Caroline battled heavy periods for more than 25 years. At times she would have to sleep with a towel underneath her and there were days when she couldn’t leave the house.
It was going for her black belt in Taekwondo, in her 40s, that finally motivated Caroline to see a doctor. Taekwondo requires a white martial-arts uniform (dobok) and involves many revealing high kicks.
“There is nothing worse than leakage in white pants,” Caroline says, telling her story about heavy periods in a new podcast produced by Jean Hailes for Women’s Health. On days when her period was particularly heavy, Caroline didn’t bother going to her beloved taekwondo class.
Heavy periods affect 1 in 4 women
"Women with heavy periods might notice they’re getting more tired, lacking in energy, they’re having palpitations and struggle to do their daily business,” explains Dr Elizabeth Farrell, Medical Director of Jean Hailes for Women’s Health, a not-for-profit organisation that shares trusted information on women’s health topics.
About half of those women do not have any abnormalities in their uterus. In the other half, the causes of heavy bleeding can include polycystic ovarian syndrome (PCOS), endometriosis, polyps or fibroids (non-cancerous growths or lumps), adenomyosis, and in very rare cases, cancer.
How to know if your bleeding is too heavy
It’s not easy, but the best way to tell if your bleeding is too heavy is whether it’s impacting your quality of life. If your period causes you to be housebound, interrupts your daily activities or causes you stress and anxiety, you should talk to your doctor.
That said, you may be experiencing heavy bleeding if:
- you have bleeding or 'flooding' that is not contained within a pad or tampon (especially if you are wearing the largest size)
- you are changing a pad or tampon every hour or more
- you are changing an overnight pad during the night
- you have clots that are larger than a 50-cent piece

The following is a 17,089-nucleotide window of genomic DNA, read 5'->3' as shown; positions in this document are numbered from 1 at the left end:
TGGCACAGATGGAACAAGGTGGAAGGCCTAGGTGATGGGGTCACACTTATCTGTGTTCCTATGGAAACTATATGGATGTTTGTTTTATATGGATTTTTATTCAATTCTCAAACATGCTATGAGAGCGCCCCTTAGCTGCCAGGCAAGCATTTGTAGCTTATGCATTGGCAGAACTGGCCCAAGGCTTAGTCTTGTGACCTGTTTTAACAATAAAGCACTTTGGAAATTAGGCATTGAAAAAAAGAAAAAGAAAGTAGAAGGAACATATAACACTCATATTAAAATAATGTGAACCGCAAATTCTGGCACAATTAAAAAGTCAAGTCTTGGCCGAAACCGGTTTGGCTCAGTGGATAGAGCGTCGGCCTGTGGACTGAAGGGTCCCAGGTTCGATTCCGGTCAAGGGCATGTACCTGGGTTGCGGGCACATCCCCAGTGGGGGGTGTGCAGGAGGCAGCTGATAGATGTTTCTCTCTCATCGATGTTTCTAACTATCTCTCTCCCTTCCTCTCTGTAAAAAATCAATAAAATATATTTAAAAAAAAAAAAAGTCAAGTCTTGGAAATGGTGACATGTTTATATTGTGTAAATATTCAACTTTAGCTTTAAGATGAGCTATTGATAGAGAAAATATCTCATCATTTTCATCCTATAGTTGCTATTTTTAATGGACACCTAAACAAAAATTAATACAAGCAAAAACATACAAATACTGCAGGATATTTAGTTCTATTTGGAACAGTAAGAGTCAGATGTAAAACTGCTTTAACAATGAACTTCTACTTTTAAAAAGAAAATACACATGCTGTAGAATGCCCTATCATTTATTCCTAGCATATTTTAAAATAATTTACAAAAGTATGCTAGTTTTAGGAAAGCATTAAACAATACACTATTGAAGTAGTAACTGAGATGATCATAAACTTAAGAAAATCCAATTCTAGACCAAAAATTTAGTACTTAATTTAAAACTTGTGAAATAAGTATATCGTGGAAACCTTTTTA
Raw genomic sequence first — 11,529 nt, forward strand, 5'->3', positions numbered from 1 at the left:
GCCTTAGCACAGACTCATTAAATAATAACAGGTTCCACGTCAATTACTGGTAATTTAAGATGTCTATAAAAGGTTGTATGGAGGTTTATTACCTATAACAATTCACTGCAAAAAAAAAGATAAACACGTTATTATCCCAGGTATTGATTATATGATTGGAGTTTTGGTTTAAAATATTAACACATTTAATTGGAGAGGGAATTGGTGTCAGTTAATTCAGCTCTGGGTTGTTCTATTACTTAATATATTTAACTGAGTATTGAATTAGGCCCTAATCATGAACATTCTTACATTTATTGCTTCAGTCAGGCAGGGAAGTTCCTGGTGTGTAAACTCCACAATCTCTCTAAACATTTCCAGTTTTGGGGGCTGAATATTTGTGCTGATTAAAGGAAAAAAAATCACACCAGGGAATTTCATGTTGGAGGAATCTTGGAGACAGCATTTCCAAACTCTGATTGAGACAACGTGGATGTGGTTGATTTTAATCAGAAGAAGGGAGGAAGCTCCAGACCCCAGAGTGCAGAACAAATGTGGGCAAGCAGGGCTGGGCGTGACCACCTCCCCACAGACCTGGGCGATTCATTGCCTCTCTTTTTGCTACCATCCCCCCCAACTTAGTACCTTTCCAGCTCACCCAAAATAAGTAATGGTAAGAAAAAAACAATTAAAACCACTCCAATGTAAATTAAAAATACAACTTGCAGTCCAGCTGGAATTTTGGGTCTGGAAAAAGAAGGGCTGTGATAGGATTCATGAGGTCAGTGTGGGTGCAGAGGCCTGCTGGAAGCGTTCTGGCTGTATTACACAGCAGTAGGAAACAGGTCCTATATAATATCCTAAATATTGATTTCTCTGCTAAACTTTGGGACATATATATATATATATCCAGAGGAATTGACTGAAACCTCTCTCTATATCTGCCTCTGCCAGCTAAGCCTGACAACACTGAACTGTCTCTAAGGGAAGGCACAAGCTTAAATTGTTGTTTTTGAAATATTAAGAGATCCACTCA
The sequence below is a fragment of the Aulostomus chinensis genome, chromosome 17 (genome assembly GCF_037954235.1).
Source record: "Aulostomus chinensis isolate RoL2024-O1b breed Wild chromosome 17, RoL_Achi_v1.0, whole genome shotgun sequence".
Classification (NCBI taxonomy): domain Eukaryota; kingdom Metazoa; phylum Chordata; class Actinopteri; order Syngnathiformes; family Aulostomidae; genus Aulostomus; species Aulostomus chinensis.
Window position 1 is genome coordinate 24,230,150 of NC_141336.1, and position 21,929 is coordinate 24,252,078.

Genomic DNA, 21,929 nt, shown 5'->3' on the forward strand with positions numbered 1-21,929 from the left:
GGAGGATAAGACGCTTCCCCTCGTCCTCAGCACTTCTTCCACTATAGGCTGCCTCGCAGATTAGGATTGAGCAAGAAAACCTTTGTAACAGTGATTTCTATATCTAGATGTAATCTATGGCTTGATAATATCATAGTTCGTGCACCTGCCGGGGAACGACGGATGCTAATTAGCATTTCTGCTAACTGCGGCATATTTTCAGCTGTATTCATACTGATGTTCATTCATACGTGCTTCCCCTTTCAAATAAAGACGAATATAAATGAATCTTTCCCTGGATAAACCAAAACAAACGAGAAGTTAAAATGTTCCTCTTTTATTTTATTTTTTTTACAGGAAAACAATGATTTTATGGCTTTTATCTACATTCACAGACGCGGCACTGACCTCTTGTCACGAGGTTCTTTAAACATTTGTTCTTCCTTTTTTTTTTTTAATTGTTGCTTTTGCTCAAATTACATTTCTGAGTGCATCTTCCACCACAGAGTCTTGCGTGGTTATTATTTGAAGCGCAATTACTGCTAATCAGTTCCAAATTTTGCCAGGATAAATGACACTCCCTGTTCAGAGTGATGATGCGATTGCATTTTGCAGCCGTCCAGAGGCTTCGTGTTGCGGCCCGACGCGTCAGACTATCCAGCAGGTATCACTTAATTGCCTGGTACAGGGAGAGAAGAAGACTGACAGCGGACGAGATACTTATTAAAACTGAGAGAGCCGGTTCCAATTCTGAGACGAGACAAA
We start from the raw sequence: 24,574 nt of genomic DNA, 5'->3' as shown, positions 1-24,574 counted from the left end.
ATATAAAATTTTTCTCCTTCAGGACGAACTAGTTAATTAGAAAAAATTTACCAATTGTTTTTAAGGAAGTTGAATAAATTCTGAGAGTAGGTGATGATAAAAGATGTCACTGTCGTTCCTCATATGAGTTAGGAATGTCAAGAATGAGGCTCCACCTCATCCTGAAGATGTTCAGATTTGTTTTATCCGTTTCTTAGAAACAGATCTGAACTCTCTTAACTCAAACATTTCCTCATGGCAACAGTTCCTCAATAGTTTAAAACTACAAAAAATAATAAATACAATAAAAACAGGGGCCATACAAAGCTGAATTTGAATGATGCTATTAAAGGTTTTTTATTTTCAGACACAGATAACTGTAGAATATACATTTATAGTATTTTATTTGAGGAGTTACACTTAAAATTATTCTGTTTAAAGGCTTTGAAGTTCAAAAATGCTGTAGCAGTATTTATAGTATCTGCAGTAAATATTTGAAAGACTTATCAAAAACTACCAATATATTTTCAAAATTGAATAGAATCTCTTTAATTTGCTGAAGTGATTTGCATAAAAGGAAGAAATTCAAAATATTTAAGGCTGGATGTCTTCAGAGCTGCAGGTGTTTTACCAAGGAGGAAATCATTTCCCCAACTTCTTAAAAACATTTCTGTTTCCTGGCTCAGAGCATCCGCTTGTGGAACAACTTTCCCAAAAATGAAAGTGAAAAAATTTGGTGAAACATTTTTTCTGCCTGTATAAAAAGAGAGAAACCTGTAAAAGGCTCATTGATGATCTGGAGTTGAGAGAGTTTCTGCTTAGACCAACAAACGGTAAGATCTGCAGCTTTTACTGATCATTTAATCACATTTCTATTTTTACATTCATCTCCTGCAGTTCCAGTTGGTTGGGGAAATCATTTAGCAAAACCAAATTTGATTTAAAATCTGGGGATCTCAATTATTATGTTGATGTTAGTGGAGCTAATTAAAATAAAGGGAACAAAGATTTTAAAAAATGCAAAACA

- you are bleeding for more than 8 days
Help is on its way
There’s no need for women to suffer in silence. There are several ways to treat heavy menstrual bleeding, says Dr Farrell. Medication, such as the oral contraceptive pill or anti-inflammatory drugs, can slow the flow by more than half. The IUD (intrauterine device) can stop blood flow by up to 90% or even entirely.
In some cases, like Caroline’s, a surgical procedure such as an ablation might be possible. In an ablation, the inside lining of the uterus is removed, which may lead to very light periods or no periods.
Of course, ablation isn’t for everyone, including women who want to become pregnant. “It’s important for your doctor to talk to you about the most appropriate form of treatment, which depends on the cause of your heavy periods,” explains Dr Farrell.
Caroline got the help she needed and these days, she bleeds only about every 3 months. She also received her black belt.
Need more information?
- If your periods are impacting your daily life, talk to your GP or gynaecologist, if you have one. They will ask you about your medical history, contraception, changes to your period and more. You can use the healthdirect Question Builder to help you devise a list of questions to ask your doctor.
- You can speak with a registered nurse by calling the healthdirect helpline on 1800 022 222. You can call 24 hours a day, 7 days a week (known as NURSE-ON-CALL in Victoria).
- Listen to the free podcast on heavy periods here and visit Jean Hailes for Women’s Health for more information on any women’s health topics.
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